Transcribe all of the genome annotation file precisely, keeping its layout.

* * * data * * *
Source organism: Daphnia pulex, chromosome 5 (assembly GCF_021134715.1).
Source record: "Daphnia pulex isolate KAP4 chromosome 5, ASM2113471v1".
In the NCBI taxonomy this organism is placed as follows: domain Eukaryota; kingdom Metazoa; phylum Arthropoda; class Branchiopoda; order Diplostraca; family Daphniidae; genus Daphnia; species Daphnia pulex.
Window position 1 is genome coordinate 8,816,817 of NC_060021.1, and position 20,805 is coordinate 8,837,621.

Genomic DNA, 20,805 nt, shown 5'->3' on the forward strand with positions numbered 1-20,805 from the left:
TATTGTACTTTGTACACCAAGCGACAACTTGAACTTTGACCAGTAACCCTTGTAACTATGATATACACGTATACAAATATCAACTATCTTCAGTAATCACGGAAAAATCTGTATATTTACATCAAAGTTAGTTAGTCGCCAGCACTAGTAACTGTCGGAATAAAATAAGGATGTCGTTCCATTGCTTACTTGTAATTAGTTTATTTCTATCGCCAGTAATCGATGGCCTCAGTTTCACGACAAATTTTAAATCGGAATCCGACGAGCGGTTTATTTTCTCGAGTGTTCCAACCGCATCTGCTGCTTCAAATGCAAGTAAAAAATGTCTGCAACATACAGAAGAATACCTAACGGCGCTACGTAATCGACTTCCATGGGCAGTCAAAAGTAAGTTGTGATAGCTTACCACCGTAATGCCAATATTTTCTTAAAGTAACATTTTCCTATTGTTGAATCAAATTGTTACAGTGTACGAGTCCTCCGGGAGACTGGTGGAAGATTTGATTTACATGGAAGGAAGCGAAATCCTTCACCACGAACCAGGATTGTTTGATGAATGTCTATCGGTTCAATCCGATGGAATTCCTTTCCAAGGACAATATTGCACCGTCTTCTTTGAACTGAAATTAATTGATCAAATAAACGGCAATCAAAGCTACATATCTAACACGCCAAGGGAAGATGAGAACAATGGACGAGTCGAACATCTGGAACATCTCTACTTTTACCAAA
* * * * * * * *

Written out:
Source organism: Daphnia pulex, chromosome 5 (assembly GCF_021134715.1).
Source record: "Daphnia pulex isolate KAP4 chromosome 5, ASM2113471v1".
In the NCBI taxonomy this organism is placed as follows: domain Eukaryota; kingdom Metazoa; phylum Arthropoda; class Branchiopoda; order Diplostraca; family Daphniidae; genus Daphnia; species Daphnia pulex.
Window position 1 is genome coordinate 8,816,817 of NC_060021.1, and position 20,805 is coordinate 8,837,621.

Genomic DNA, 20,805 nt, shown 5'->3' on the forward strand with positions numbered 1-20,805 from the left:
TATTGTACTTTGTACACCAAGCGACAACTTGAACTTTGACCAGTAACCCTTGTAACTATGATATACACGTATACAAATATCAACTATCTTCAGTAATCACGGAAAAATCTGTATATTTACATCAAAGTTAGTTAGTCGCCAGCACTAGTAACTGTCGGAATAAAATAAGGATGTCGTTCCATTGCTTACTTGTAATTAGTTTATTTCTATCGCCAGTAATCGATGGCCTCAGTTTCACGACAAATTTTAAATCGGAATCCGACGAGCGGTTTATTTTCTCGAGTGTTCCAACCGCATCTGCTGCTTCAAATGCAAGTAAAAAATGTCTGCAACATACAGAAGAATACCTAACGGCGCTACGTAATCGACTTCCATGGGCAGTCAAAAGTAAGTTGTGATAGCTTACCACCGTAATGCCAATATTTTCTTAAAGTAACATTTTCCTATTGTTGAATCAAATTGTTACAGTGTACGAGTCCTCCGGGAGACTGGTGGAAGATTTGATTTACATGGAAGGAAGCGAAATCCTTCACCACGAACCAGGATTGTTTGATGAATGTCTATCGGTTCAATCCGATGGAATTCCTTTCCAAGGACAATATTGCACCGTCTTCTTTGAACTGAAATTAATTGATCAAATAAACGGCAATCAAAGCTACATATCTAACACGCCAAGGGAAGATGAGAACAATGGACGAGTCGAACATCTGGAACATCTCTACTTTTACCAAA